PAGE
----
Directed by Frank Darabont
Starring Thomas Jane, Marcia Gay Harden, Laurie Holden
Review by Jordan
What do you get when you throw a level-headed family man, his scared son, stubborn neighbour, a meek assistant supermarket manager, doomsday preaching religious zealot, slightly unhinged redneck, guilt-ridden army officer, deranged butcher, strong willed special needs teacher, desperate mother and a bunch of other terrified locals of a small American town into a glass-faced supermarket encompassed by a thick, eerie mist containing strange, deadly alien creatures that are every minute threatening to break through the cracked windows?
An unheralded masterwork of escalating tension and pulse-pounding drama that starts with a bang and ends with an even bigger one called The Mist is what…
Best viewed on crisp blu-ray in gloriously realized black and white which emphasizes a sense of paranoia and realism in harking back to the creature features and startling news reports of the cold war era, directed by lifelong Stephen King fan and now television visionary Frank Darabont (The Shawshank Redemption, The Green Mile, The Walking Dead pilot – who also serves as writer and producer here) and starring a never-better Thomas Jane (Deep Blue Sea, The Punisher, Dreamcatcher… despite these titles he is a very good actor), The Mist flips the notion that humanity is at its best when things are at their worst on it’s head in an undeniably bleak fashion but through being made so superbly escapes any suspected genre trappings.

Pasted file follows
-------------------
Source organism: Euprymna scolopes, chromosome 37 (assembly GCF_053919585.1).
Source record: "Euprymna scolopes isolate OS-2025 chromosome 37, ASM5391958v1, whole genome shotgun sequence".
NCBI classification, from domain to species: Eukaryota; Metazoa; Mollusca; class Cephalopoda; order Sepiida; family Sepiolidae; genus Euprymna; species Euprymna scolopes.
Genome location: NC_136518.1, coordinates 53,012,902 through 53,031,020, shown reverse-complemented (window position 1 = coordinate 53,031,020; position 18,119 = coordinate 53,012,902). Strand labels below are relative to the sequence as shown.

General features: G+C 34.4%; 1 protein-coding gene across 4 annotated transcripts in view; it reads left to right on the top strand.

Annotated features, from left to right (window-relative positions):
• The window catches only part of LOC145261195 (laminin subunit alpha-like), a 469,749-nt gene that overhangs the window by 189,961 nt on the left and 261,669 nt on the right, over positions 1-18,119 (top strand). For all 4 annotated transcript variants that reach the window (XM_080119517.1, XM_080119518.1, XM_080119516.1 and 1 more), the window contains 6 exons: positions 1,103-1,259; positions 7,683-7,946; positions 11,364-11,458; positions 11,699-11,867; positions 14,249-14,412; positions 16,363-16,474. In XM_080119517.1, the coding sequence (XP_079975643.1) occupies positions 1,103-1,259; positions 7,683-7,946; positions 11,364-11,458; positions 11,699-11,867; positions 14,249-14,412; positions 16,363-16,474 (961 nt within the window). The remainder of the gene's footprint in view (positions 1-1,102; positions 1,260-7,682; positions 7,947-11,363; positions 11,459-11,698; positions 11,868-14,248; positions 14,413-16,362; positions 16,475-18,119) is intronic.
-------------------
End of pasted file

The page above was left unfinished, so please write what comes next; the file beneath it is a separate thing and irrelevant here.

Darabont and cinematographer Rohn Schmidt capture the proceedings in an almost candid style, the camera always seeming to be in motion as if taking the viewpoint of another petrified survivor, but never does this grate in the manner that handheld filming often does because it so perfectly suits the mood of the story at play, and the screenplay expands upon King’s novella rather than trimming it like so many other adaptations, and includes an ending that almost instantly, and unfortunately, became the film’s main talking point. An exceptional ending it may be, but in being preceded by 120 minutes of moments often signifying human nature at its worst, it’s not the only exceptional thing here.
Then there’s the spiders… giant acidic web spinners whose lair a hapless few become trapped in while searching for medical supplies. For all arachnophobes such as myself this scene will be truly harrowing and spine-chilling, a cause for a sleepless night perhaps only rivalled by the evils perpetrated by Mrs. Carmody and her eventual menagerie of followers.
It should go without saying now that this is a powerful film, wonderfully made and deserving of far more recognition than it has garnered. Many critics labelled it one-dimensional both in plot and character development, but upon closer inspection this chaotic classic is as 3 dimensional as the very dimension the aliens in the mist traveled from.